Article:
Profiting from Precaution:
How China’s Policy Banks Can Enhance Social and Environmental Standards
This policy brief, published by the Paulson Institute, addresses the need for China’s policy banks to incorporate strong social and environmental safeguards into their decision-making. Gallagher highlights the striking gap between the social and environmental safeguards of the China Development Bank and the China Export-Import Bank and its global counterparts.
Gallagher makes the argument that China may lose market opportunities if its policy banks are not upgraded on social and environmental grounds, as there is a growing backlash against Chinese projects from Gabon to Honduras and Myanmar. Not only will incorporating stronger safeguards help maintain market access, he also argues that it will help China’s policy banks to identify and mitigate risk. China could become a flagship example of how emerging market policy banks that provide much-needed finance globally can also catalyze sustainable economic growth and earn healthy returns.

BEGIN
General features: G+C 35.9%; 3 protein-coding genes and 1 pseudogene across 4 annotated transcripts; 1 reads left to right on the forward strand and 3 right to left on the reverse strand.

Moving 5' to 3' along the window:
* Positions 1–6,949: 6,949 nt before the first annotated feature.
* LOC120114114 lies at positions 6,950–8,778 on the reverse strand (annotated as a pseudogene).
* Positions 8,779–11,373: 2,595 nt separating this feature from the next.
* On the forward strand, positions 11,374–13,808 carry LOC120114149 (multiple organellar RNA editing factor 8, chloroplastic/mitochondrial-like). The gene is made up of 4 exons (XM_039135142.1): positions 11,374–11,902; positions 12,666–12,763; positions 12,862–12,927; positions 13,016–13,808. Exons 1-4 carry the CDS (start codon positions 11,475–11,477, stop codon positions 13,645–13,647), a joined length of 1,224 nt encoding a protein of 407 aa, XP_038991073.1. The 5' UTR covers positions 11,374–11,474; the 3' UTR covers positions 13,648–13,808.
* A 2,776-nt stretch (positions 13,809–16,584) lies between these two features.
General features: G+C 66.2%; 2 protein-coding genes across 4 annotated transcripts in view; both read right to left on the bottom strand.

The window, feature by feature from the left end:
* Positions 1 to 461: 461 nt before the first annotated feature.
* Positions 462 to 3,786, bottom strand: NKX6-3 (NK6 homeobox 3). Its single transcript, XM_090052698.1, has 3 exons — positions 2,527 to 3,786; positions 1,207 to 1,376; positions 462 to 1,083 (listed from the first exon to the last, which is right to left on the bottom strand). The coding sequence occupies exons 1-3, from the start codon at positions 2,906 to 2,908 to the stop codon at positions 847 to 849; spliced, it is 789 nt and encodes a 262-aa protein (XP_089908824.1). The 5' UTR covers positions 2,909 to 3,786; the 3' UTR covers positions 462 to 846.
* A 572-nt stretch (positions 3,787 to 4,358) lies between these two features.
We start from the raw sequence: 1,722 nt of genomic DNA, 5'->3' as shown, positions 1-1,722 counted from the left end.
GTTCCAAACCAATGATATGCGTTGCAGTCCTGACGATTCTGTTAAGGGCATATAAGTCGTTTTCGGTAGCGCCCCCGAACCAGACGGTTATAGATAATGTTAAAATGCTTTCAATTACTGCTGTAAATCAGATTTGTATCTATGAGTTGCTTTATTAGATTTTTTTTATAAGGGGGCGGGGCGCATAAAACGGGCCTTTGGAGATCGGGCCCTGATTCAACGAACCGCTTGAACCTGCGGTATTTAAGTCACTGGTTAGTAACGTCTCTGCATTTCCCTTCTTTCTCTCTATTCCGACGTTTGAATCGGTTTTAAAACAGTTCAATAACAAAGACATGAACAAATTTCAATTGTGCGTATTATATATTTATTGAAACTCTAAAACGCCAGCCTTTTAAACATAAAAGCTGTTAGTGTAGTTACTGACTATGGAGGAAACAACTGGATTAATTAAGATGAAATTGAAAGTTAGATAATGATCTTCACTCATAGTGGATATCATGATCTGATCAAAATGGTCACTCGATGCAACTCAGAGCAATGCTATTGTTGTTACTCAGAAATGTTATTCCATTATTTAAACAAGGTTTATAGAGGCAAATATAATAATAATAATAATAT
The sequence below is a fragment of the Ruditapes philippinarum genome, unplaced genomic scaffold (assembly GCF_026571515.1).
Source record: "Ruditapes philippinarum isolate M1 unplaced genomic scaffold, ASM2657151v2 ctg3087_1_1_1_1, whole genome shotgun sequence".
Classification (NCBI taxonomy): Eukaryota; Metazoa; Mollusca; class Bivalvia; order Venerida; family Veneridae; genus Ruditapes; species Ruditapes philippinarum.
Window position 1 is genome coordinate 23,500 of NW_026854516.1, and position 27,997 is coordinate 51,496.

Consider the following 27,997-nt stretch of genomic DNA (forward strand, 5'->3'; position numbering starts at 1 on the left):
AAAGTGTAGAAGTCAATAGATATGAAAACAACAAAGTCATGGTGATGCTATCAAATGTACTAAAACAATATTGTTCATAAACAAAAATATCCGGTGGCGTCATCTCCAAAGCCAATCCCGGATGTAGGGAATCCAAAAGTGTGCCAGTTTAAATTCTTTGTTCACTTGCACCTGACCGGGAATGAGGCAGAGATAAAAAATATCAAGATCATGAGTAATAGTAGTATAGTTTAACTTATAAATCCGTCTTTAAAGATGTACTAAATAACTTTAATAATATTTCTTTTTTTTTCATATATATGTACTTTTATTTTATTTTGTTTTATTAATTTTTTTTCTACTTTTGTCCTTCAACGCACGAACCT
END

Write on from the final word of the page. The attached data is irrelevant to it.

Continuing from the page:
Download the policy brief, Profiting from Precaution: How China’s Policy Banks Can Enhance Social and Environmental Standards.
Download the policy brief in Chinese.
China's development banks need to clean up their act, Kevin P. Gallagher, The Guardian Poverty Matters Blog, July 9, 2013
The New Banks in Town: Chinese Finance in Latin America, Kevin P. Gallagher, Amos Irwin, and Katherine Koleski, Inter-American Dialogue Report, February 2012.
Learn more about GDAE's work on China and Latin America.
The Global Development and Environment Institute’s Globalization and Sustainable Development Program examines the economic, social and environmental impacts of economic integration in developing countries, with a particular emphasis on the WTO and NAFTA's lessons for trade and development policy. The goal of the program is to identify policies and international agreements that foster sustainable development.